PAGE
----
Trading Places

Inside views on the jobs market

Banks for the wealthy still hiring in Asia

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New York City Comptroller William Thompson has increased his forecast for the number of securities industry workers who could be laid off in the city to 35,000 from 25,000, but banks in Asia are still looking to bulk up. Top brass speaking at the Reuters Wealth Management Summit this week said their expansion plans for Asia are largely intact.

Joseph Poon, who heads the Private Wealth Asia division of Australia’s Macquarie Group, said its recently set-up Asian private banking unit will hire another 30-35 client advisers in the next three to five years.

Marcel Kreis, head of Asia-Pacific private banking for Credit Suisse, said the credit crisis has not derailed plans to expand its private bank in Asia, where it could boost its team by as much as 80 percent in three years.

UBS is adding staff at a slower rate but is ready to pounce on experienced talent. “Even if we wanted to hire a lot of people there are not that many good people in the market,” said Kathryn Shih, chief executive for UBS’s wealth management business in the Asia-Pacific. “Normally into the second year of the crisis you start getting good people.”

from Summit Notebook:

No more musical chairs in banking industry-Merrill exec

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rahul.jpgAs global markets rallied over the past five years, talent in the private banking industry had become a heavily fought over commodity. Rain makers, top bankers and entire teams were poached constantly by rival organizations who offered top dollar for the move.

However the unprecedented financial crisis has dramatically changed the talent landscape, with rookie bankers facing a harder time to move up the ladder, said a Merrill Lynch executive.

Job Bank – Oct. 13

The following are job changes within the financial industry for Oct. 10, linked where possible to personal and company profiles on LinkedIn. To inform us of other job changes, please e-mail moves@thomsonreuters.com.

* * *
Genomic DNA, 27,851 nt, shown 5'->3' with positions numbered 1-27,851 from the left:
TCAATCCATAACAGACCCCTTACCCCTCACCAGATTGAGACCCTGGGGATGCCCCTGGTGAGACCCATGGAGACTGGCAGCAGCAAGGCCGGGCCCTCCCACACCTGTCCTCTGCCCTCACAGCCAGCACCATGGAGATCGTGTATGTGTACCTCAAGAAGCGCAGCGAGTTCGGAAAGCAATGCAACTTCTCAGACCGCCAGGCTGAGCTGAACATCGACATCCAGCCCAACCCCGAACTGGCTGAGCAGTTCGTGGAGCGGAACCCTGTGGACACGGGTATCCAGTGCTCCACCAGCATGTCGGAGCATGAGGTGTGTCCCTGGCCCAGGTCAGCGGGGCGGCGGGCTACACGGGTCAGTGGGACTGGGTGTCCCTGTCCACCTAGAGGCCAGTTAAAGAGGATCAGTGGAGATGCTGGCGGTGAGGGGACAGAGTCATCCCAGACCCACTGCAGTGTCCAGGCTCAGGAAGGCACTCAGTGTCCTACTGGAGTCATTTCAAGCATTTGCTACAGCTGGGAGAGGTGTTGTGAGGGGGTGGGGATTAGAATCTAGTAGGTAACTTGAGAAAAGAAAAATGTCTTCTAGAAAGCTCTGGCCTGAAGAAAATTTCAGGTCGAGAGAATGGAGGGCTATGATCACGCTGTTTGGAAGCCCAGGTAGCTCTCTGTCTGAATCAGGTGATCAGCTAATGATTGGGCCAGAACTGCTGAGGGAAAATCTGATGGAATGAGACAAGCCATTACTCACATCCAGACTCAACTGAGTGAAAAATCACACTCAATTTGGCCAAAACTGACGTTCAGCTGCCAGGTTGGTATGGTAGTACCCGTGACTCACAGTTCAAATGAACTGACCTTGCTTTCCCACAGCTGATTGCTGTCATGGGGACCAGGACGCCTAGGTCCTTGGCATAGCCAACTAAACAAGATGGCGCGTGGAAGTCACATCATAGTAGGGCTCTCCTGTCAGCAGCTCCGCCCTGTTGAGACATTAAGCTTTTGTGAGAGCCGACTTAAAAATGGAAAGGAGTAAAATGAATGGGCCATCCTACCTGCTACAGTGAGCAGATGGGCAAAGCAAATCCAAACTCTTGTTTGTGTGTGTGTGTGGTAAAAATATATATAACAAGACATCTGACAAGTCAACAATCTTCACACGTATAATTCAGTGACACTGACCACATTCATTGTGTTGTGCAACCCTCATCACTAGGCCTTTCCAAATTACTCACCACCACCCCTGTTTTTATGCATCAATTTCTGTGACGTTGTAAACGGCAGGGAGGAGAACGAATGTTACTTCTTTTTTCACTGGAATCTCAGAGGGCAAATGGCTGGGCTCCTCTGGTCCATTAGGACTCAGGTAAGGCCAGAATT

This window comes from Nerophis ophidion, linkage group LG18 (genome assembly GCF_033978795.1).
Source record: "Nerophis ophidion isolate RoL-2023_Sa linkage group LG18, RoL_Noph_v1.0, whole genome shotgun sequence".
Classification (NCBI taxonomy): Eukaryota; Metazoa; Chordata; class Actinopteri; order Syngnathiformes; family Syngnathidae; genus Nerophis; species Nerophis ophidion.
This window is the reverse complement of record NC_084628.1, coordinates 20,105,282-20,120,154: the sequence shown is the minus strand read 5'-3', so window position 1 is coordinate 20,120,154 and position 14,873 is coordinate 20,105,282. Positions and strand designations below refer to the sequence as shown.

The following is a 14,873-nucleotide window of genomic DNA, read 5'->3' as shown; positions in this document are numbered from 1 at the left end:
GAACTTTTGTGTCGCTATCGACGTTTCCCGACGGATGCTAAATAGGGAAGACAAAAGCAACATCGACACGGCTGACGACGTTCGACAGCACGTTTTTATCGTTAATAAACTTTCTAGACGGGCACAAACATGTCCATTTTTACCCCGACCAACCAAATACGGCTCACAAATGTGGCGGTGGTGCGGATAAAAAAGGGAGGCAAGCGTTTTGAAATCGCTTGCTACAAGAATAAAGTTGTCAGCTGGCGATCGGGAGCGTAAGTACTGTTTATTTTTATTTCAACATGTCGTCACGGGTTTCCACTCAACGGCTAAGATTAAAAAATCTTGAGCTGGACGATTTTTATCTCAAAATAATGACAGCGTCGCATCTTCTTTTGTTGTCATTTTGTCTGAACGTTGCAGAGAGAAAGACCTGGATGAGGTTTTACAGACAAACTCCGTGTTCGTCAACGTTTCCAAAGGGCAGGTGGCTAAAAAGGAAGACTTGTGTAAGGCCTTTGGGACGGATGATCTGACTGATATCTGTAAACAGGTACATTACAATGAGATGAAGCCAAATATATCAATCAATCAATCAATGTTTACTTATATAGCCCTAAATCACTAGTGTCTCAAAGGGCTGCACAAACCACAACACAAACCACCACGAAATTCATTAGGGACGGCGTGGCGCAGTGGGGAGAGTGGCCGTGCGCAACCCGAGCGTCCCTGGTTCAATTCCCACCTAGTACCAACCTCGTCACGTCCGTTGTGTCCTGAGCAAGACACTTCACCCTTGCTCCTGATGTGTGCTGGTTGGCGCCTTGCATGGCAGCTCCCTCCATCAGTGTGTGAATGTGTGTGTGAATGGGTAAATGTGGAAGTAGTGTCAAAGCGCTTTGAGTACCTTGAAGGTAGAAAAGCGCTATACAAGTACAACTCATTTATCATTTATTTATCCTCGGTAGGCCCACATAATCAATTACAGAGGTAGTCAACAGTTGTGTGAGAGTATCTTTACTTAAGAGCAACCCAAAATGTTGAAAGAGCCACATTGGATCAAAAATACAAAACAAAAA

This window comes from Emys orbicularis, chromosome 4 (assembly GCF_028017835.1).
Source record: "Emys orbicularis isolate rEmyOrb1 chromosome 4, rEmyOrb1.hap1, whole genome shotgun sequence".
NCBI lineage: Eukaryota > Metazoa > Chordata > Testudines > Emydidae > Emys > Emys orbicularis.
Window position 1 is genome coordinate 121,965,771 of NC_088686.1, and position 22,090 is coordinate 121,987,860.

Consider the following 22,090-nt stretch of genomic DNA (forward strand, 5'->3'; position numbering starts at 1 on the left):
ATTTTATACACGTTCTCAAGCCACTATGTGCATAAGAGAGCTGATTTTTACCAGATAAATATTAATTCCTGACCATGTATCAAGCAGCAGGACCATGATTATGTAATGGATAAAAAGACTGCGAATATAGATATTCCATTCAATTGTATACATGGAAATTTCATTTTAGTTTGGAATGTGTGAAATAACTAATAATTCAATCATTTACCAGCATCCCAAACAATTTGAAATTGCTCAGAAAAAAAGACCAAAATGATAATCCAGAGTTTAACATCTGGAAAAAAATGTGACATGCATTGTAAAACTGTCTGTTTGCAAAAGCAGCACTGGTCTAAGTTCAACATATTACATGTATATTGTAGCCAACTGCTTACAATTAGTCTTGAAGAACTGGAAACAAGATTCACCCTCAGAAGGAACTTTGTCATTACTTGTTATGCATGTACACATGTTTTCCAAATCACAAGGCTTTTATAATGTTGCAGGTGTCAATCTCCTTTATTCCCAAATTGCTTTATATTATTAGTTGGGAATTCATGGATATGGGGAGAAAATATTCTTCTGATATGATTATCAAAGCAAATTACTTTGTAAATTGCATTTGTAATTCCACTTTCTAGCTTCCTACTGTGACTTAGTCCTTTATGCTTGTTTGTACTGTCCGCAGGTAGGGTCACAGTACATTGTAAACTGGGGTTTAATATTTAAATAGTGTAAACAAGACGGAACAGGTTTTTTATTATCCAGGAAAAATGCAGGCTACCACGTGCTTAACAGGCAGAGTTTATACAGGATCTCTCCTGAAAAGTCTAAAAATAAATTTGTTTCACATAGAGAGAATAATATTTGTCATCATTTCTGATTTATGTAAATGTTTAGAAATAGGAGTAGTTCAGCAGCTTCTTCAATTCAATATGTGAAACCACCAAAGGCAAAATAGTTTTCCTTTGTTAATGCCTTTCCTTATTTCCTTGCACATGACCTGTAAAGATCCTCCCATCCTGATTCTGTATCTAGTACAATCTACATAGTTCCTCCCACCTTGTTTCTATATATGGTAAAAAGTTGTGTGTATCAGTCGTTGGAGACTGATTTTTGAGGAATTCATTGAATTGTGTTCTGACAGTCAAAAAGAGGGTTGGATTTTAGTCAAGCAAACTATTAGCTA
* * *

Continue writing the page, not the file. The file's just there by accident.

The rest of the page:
LLOYDS TSB CORPORATE MARKETS

The bank appointed Grant Harrison as a director in its equity capital markets (ECM) and M&A advisory business.

Students brace for workplace changes

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A student graduating from Harvard's Business School holds a U.S. flag with a dollar bill tied to it during the 357th Commencement Exercises at Harvard University in Cambridge, Massachusetts June 5, 2008. REUTERS/Brian Snyder

The New York Times is reporting a shift in campus recruiting, thanks to the Wall Street meltdown. Firms such as JP Morgan Chase, Deutsche Bank and others have canceled recruitment sessions at Harvard, Princeton, Stanford and other universities. With more than 100,000 financial industry jobs lost so far this year, students who had been banking on six-figure salaries following graduation are rethinking their career trajectories. Matriculating into the highest-ranked schools and dual degrees are at the top of the list. Law school is becoming an increasingly appealing option.

Perhaps more notable is that students pay attention now in career services workshops. According to Robin Mount, interim director of career services at Harvard, students were more focused. “In previous years, they often spent these sessions sending text messages; this year, the sessions have been purposeful and heavily attended. Ms. Mount said she could have heard a pin drop.”